Researchers at USDA’s Agricultural Research Service have found a new way for farmers to observe and improve their cattle herd’s weight gain. Using images captured from satellites, scientists have been able to monitor the quantity and quality of forage consumed by free-range cattle to determine how foraging patterns relate to weight gain.
The study, “Predicting spatial-temporal patterns of diet quality and large herbivore performance using satellite time series,” aimed to help with the difficulty that many farmers and ranchers face: variability. With temperature and rainfall changing every growing season, it is essential to have a method that measures where the best forage will be to get the most out of grazing.
Focused on observations taken from 40 pastures across 10 summers in the shortgrass steppe of eastern Colorado, the research found cattle that ate high-quality grass consistently gained more weight than cattle that ate more grass. The study also revealed weight gain was affected by the timing of forage green-up and browning down, as high-quality forage tended to green up earlier than lower quality forage.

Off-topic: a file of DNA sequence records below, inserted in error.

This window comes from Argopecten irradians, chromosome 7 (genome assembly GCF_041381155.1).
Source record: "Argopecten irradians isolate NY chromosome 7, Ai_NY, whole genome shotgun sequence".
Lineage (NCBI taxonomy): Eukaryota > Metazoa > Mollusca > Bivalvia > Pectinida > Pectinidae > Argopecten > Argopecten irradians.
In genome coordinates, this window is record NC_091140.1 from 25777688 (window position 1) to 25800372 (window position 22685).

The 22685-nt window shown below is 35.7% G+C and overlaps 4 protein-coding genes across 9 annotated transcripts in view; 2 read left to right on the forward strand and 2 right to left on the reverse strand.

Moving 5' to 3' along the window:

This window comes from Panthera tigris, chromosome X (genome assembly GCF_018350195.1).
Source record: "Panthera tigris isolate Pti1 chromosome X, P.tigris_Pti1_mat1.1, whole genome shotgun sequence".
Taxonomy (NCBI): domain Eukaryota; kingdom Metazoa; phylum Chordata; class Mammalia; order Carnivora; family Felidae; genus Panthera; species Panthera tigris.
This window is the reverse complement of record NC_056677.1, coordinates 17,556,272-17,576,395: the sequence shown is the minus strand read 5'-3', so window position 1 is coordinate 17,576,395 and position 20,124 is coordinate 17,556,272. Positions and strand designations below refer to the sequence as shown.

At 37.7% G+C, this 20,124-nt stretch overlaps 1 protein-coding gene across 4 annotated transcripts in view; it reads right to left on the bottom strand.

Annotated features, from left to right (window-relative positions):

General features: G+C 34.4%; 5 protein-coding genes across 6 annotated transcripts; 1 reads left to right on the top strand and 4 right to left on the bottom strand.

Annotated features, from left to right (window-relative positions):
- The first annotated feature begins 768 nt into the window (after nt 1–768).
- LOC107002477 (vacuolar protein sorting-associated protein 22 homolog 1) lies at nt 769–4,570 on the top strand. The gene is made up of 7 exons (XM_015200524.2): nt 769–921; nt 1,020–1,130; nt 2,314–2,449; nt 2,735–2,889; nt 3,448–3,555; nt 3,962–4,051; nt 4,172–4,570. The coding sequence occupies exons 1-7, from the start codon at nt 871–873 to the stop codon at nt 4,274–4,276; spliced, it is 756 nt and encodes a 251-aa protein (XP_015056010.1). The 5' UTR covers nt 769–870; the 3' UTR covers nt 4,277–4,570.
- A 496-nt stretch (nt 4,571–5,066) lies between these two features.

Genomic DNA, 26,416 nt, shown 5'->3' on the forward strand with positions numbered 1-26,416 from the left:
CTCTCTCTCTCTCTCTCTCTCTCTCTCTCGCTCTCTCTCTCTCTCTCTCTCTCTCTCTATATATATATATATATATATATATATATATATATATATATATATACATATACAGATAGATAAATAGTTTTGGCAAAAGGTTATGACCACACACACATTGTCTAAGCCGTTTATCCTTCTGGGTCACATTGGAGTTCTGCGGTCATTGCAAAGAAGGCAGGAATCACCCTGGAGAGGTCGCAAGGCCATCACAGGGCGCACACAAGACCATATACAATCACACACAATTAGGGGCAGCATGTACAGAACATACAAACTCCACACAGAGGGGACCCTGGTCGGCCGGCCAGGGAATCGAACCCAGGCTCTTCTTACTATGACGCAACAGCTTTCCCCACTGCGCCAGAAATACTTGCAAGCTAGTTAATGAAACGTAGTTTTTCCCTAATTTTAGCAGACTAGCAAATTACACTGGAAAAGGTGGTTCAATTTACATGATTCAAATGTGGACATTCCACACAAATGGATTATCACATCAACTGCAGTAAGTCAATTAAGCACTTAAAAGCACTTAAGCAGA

“We observed that in years when satellite images showed forage greening-up earlier, before cattle began to graze, the quality of the diet declined more rapidly and cattle weight gain was lower, especially toward the end of the grazing season,” says Sean Kearny, postdoctoral research associate in Fort Collins, Colorado. “In some years, plenty of biomass was still available late in the season, but a large portion of the high-quality forage was missed because it peaked so early in the season. This resulted in cattle feeding on lower quality grass, which reduced their performance.”
As climate patterns shift — and high-quality green-ups happen earlier — researchers emphasize the importance of evaluating the best time to graze cattle. Ultimately, the more time cattle spend on high-quality forage, the more time they have to optimize weight gain. With this satellite imagery, farmers have an approximation of when the highest quality grass will be available.
“We knew forage quality mattered, but we didn’t know to what extent,” says Lauren Porensky, a research ecologist for the Agricultural Research Service. “Now we can estimate diet quality across space and time and have a better idea of what is causing changes in diet quality throughout the season.”
To better understand cattle foraging behavior, scientists are also linking new diet quality and vegetation maps with data from GPS collars. In addition, they are creating a new model to predict diet quality in near-real-time to support adaptive management efforts.
Source: Successful Farming